American College of Sports Medicine, Indianapolis, Indiana

Diane M. Wiese‐Bjornstal, PhD

University of Minnesota, St. Paul, Minnesota

Thomas W. Babson, BA, MFA

Sports Legacy Institute, Boston, Massachusetts

Jeffrey J. Bazarian, MD, MPH

University of Rochester, Rochester, New York

Patrick J. Bishop, PhD

University of Waterloo, Waterloo, Ontario, Canada

Alison Brooks, MD, MPH

University of Wisconsin, Madison, Wisconsin

Randall Dick, FACSM

Health and Safety Sports Consultants, LLC, Carmel, Indiana

Paul Echlin, MD

The Hockey Neurotrauma and Concussion Initiative National Research Committee, London, Ontario, Canada

Susan L. Forbes, PhD

Lakehead University, Thunder Bay, Ontario, Canada

Kirk Gill

Rochester Youth Hockey Association, Rochester, Minnesota

Gerard A. Gioia, PhD

Childrens National Medical Center, Washington D.C.

Kevin M. Guskiewicz, PhD, ATC

The University of North Carolina, Chapel Hill, North Carolina

P. David Halstead

University of Tennessee College of Engineering, Sports Biomechanics Impact Research Laboratory, Knoxville, Tennessee

Stanley A. Herring, MD

University of Washington, Seattle, Washington

T. Blaine Hoshizaki, PhD

University of Ottawa, Ottawa, Ontario, Canada

Robert F. LaPrade, MD, PhD

The Steadman Clinic, Vail, Colorado

Nicole M. LaVoi, PhD

University of Minnesota, St. Paul, Minnesota

Alison Macpherson, PhD

York University, Toronto, Ontario, Canada

Ann C. McKee, MD

Boston University School of Medicine, Boston, Massachusetts

Daniel Moore

Haley Moore

Team Wendy, Cleveland, Ohio

William Montelpare, PhD, MSC

University of Leeds, Woodhouse, Leeds, United Kingdom

Margot Putukian, MD

Princeton University, Princeton, New Jersey

Kelly Sarmiento, MPH

Centers for Disease Control and Prevention, Atlanta, Georgia

Doug Stacey, MSc, BHScPT

Fowler Kennedy Sport Medicine Clinic, London, Ontario, Canada

Ronald Szalkowski, BSc Chem Eng

Team Wendy, Cleveland, Ohio

Ice hockey is a fast collision sport played by both sexes in all age groups and at all skill levels1 predominantly in North America, Europe, and countries of the former Soviet Union.2 Speed, hard ice, boards, sticks, pucks, player collisions, body checks, and illegal on‐ice activity3 contribute to the prevalence of concussion.4 The evidence‐based foundation for the "Ice Hockey Summit: Action on Concussion," held at the Mayo Clinic in 2010, was derived from research on concussion and focused on recognition, assessment, management, and return‐to‐play guidelines (Zurich, 2008)5–7 integrated with ice hockey‐specific research. Sport science research addressed equipment, impact forces, standards testing, at‐risk behaviors, rule enforcement, education, and behavioral modification programs.8–13 Although quality guidelines for sport‐related concussion management have been written,5–7 there are unique features that distinguish ice hockey from other contact sports. Professional hockey is a skilled exciting game, rooted in a heavily reinforced culture of aggressive play,14–22 and it is the only professional sport, other than boxing and mixed martial arts, that "tolerates" fighting during play. To eliminate behaviors or major penalties that increase the risk of concussive brain injury and related neurotrauma (i.e., head hits, blind‐side hits, fighting, and checking from behind), consistent educational messages must be delivered, compliance with rules must be rewarded, and infractions must be penalized across all levels of participation.23–27 Other aspects of prevention pertain to player equipment28–33 and facilities.34,35 As important as prevention is, there is also a recognized need for astute detection, accurate diagnoses, optimal management, and appropriately followed return‐to‐play guidelines.5–7,36,37 The goal of the summit was to identify appropriate strategies to decrease concussion in hockey.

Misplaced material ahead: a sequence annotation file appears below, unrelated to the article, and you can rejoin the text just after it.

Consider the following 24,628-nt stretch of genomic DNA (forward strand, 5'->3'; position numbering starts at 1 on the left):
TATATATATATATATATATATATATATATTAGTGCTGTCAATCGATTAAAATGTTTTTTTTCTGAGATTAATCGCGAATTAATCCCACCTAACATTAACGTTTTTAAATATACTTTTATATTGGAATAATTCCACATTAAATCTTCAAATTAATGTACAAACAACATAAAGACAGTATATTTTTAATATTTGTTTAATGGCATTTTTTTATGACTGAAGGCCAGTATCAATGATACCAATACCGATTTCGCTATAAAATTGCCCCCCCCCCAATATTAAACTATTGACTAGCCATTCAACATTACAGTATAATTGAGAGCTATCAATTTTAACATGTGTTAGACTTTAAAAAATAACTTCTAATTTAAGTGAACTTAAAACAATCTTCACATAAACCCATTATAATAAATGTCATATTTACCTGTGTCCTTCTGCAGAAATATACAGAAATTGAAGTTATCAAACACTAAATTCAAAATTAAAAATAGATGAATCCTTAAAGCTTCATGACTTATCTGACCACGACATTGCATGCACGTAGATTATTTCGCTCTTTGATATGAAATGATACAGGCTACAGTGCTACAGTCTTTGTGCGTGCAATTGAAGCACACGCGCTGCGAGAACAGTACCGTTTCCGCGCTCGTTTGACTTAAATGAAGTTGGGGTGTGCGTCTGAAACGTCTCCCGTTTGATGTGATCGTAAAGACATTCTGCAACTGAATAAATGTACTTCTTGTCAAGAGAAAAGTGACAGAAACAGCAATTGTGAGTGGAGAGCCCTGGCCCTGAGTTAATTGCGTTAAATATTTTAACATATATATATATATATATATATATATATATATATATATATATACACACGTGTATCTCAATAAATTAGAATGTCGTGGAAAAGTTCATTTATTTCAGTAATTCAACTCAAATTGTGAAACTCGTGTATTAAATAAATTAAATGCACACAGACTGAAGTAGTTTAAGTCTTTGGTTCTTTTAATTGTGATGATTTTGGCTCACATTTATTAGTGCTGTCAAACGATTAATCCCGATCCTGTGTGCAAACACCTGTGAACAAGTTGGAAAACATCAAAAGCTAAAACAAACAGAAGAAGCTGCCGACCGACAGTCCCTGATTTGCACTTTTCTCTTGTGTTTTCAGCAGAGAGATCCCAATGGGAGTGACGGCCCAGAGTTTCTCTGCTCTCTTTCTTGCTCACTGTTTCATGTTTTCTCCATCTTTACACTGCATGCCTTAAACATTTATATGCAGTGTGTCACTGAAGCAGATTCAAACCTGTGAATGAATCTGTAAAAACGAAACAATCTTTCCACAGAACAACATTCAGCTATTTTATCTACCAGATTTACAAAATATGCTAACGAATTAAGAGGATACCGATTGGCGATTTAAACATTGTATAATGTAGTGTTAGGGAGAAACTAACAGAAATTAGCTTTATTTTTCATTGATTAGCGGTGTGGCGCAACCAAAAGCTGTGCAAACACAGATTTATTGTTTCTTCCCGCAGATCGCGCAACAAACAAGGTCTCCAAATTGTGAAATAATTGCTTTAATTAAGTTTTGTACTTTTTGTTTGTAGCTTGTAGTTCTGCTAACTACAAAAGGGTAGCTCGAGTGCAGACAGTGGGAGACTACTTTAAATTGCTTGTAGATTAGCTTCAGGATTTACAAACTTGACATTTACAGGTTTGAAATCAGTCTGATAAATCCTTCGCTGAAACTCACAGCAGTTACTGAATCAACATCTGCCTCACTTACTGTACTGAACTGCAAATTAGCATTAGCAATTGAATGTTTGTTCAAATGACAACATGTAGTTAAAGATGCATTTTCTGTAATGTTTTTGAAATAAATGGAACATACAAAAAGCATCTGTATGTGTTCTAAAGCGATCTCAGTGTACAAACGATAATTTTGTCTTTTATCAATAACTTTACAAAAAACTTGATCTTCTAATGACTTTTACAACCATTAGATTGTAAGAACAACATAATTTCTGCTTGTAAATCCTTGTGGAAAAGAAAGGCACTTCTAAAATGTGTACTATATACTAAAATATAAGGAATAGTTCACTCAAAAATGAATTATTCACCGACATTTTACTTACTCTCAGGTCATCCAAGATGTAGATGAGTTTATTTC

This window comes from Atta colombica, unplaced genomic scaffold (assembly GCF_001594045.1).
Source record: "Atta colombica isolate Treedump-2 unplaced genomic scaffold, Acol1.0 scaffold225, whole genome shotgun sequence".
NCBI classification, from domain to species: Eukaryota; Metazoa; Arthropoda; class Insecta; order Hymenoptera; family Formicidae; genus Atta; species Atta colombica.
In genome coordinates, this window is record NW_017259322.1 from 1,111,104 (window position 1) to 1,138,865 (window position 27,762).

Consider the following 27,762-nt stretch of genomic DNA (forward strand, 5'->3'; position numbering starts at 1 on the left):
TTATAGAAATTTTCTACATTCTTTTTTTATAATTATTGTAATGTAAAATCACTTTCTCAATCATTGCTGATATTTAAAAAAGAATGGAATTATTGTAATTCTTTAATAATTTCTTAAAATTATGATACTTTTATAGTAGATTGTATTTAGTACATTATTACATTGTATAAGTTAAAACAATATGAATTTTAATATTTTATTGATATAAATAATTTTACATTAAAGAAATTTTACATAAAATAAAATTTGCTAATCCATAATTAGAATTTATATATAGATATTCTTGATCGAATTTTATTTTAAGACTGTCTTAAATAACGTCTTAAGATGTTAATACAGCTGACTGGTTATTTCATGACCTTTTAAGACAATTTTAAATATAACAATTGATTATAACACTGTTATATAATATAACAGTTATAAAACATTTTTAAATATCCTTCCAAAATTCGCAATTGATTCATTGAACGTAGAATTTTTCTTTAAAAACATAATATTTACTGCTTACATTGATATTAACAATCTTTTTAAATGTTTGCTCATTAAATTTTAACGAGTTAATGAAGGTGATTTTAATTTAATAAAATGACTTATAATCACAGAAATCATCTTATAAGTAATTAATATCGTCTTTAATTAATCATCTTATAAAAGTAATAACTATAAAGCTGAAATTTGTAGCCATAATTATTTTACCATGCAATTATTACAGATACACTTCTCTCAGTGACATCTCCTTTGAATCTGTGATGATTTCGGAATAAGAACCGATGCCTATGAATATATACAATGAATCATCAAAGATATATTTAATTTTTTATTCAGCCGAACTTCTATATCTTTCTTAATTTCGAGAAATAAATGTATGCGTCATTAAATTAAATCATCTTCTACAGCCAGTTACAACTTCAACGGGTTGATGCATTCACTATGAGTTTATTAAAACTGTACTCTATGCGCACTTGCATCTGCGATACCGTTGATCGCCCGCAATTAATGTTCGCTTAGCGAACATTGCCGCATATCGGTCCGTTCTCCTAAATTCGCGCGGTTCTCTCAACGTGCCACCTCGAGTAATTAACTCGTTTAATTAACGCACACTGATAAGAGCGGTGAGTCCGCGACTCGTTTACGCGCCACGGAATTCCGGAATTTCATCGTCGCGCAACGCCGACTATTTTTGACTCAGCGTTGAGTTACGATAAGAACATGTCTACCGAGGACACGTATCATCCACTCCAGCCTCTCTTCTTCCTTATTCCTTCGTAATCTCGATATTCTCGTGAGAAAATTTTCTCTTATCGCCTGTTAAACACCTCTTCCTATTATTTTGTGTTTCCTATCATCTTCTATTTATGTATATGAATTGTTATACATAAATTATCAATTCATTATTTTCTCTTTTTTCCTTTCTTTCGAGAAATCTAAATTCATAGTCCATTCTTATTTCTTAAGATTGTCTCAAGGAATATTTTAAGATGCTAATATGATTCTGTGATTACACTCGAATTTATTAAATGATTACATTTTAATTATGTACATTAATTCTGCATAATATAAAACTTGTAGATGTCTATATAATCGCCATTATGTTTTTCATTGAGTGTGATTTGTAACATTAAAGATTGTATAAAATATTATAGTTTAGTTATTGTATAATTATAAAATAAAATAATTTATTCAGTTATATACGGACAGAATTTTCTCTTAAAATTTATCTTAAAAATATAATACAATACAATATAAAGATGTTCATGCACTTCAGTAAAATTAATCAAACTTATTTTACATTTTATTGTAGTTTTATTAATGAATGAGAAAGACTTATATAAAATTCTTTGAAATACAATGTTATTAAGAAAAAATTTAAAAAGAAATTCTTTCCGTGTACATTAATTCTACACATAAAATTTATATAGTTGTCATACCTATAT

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The Ice Hockey Summit objectives provided the template for a rigorous curriculum that met Continuing Medical Education credit standards. The attendees were actively engaged in prioritizing action items and identifying implementation strategies for a multifactorial solution. After reviewing the literature before the Summit, it was hypothesized that the components of a solution to concussions in hockey were those depicted in Figure 1.

The methodology that generated the matrix of prioritized actions included a presummit concussion literature review,7,13 an on‐site shared content by presenters and panelists, and discussion and debate during breakout sessions. The attendees in the breakout sessions identified the action items for each section. Each breakout leader presented the action items based on agreement, along with a strategic plan, to the general assembly. The most highly ranked action items were brought to a vote in the open assembly, using an Audience Response System. The attendees voted on the preferred actions items for all six sessions. The three in each category that were considered to be the highest priority become part of the group's official recommendation. The strategic planning process assessed the following: "Where are we at?" "Where must we get to?" "What strategies are necessary to implement the action plan?"